This legal update was co-authored by David Sawtell of 39 Essex Chambers.

The High Court has delivered an important ruling on Building Liability Orders (“BLOs”) and their case management by the court under the Building Safety Act 2022 (“the BSA”).

AECOM Infrastructure & Environment UK Ltd (“AECOM”) brought claims for BLOs against various companies within the Lindner Group (“the Lindner Companies”) in the Technology and Construction Court whilst the main case was also proceeding in that court. The Lindner Companies applied to stay the BLO claims until the main claim was determined. In her ruling of Friday 22 March 2024, Mrs Justice Jefford dismissed the application for the stay.

Mrs Justice Jefford held that Judgment in the main claim between AECOM and the Lindner Companies did not have to be delivered before AECOM’s claims for BLOs could proceed further. She acknowledged that BLOs are a “relatively new creation”, on which there has been scarce guidance since their introduction under the BSA. In this case, however, she held that it would be sensible for the main claim and the claim for BLOs to proceed together. A full transcript of the ruling has yet to be made available.

Judgment in the main action is awaited for further commentary on BLOs in what already appears to be an influential case in the property litigation and construction sector.


The creation of BLOs under the BSA marked a watershed moment in the law governing the construction and development industry: they empower the High Court to extend a building contractor or developer’s liability for defective construction work to “associated” companies, such as a parent or sister company. This allows other companies in the same group to be held jointly and severally liable when judgment is made in building defect claims against builders and developers to help ensure that claimants secure proper redress. A BLO is available as an enforcement remedy where a claim is brought under the Defective Premises Act 1972, section 38 of the Building Act 1984 (if it is brought into force) or, more generally, on the basis of any other liability arising from a building safety risk.

BLOs were established to prevent certain contractors and developers from evading civil liability for defective works through subsidiaries, shell companies, joint ventures and special purpose vehicles with few assets. All too often, such construction and development companies are wound up upon a project’s completion or are left under-capitalised, partly to avoid the risk of long-term liability. Effectively therefore, BLOs allow the High Court to ‘pierce the corporate veil’ by imposing liability on companies elsewhere within a developer/contractor group that had no involvement with the original build project. A BLO should only be made where it is ‘just and equitable’ to do so, but the recent decision of  Triathlon Homes LLP v Stratford Village Development Partnership, Get Living Plc and East Village Management Limited [2024] UKFTT 26 (PC), where the same test was applied in the context of a remediation contribution order, shows that the courts may well adopt a similar approach to the pro-leaseholder approach of the First-tier Tribunal in some BSA claims.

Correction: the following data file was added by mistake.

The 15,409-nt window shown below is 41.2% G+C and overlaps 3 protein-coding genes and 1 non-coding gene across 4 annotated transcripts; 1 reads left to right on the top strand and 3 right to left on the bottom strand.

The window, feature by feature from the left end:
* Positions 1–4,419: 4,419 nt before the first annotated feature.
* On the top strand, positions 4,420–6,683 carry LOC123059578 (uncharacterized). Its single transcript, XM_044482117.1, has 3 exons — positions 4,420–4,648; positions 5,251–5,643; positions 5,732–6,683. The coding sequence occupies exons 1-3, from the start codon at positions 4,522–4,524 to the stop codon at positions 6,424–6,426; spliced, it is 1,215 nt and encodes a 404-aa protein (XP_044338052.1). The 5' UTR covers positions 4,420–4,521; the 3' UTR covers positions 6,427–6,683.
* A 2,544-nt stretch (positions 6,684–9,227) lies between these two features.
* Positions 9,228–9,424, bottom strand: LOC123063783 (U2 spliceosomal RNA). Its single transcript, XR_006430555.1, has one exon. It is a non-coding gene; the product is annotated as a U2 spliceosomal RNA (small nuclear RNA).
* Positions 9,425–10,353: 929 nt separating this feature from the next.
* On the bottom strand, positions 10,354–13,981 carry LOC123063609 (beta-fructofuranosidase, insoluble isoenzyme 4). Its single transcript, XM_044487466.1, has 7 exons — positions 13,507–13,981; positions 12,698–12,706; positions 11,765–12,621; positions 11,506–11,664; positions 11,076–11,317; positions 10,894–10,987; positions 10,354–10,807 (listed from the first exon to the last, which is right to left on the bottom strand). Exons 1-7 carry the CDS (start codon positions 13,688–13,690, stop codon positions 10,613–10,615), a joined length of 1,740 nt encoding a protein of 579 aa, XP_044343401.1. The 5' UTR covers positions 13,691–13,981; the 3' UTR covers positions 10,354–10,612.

In a number of decisions in the last few months, the First-tier Tribunal has already demonstrated that it is well placed to deal efficiently with remediation orders and remediation contribution orders as part of the protections for leaseholders under the BSA. The fact that parties to claims for BLOs in High Court proceedings may be required to play a role in the full trial of the main action, with substantial cost and time implications, is greatly welcomed, not least as this could encourage claims to be settled before reaching the final hearing.

The case between AECOM and the Lindner Companies therefore provides a helpful indication of the approach of the High Court towards BLOs, which are likely to be an important part of building defect claims in the High Court going forwards. For more information on BLOs and the BSA 2022 generally, please read our legal update prepared by Joanna Osborne and Megan Harding of the Property and Trusts Litigation Team.

For an analysis of the ‘just and equitable’ test as applied in the Triathlon v Get Living decision, please read this blog written by David Sawtell and Ruth Keating of 39 Essex Chambers.

Joanna Osborne and David Sawtell of 39 Essex Chambers collaborate on Building Safety Act issues.


If you would like to discuss this decision in more detail or would like advice regarding any of the issues raised, please contact Joanna Osborne, or any member of our Property and Trusts Litigation team.

Please note that this blog is provided for general information only. It is not intended to amount to advice on which you should rely. You must obtain professional or specialist advice before taking, or refraining from, any action on the basis of the content of this blog.

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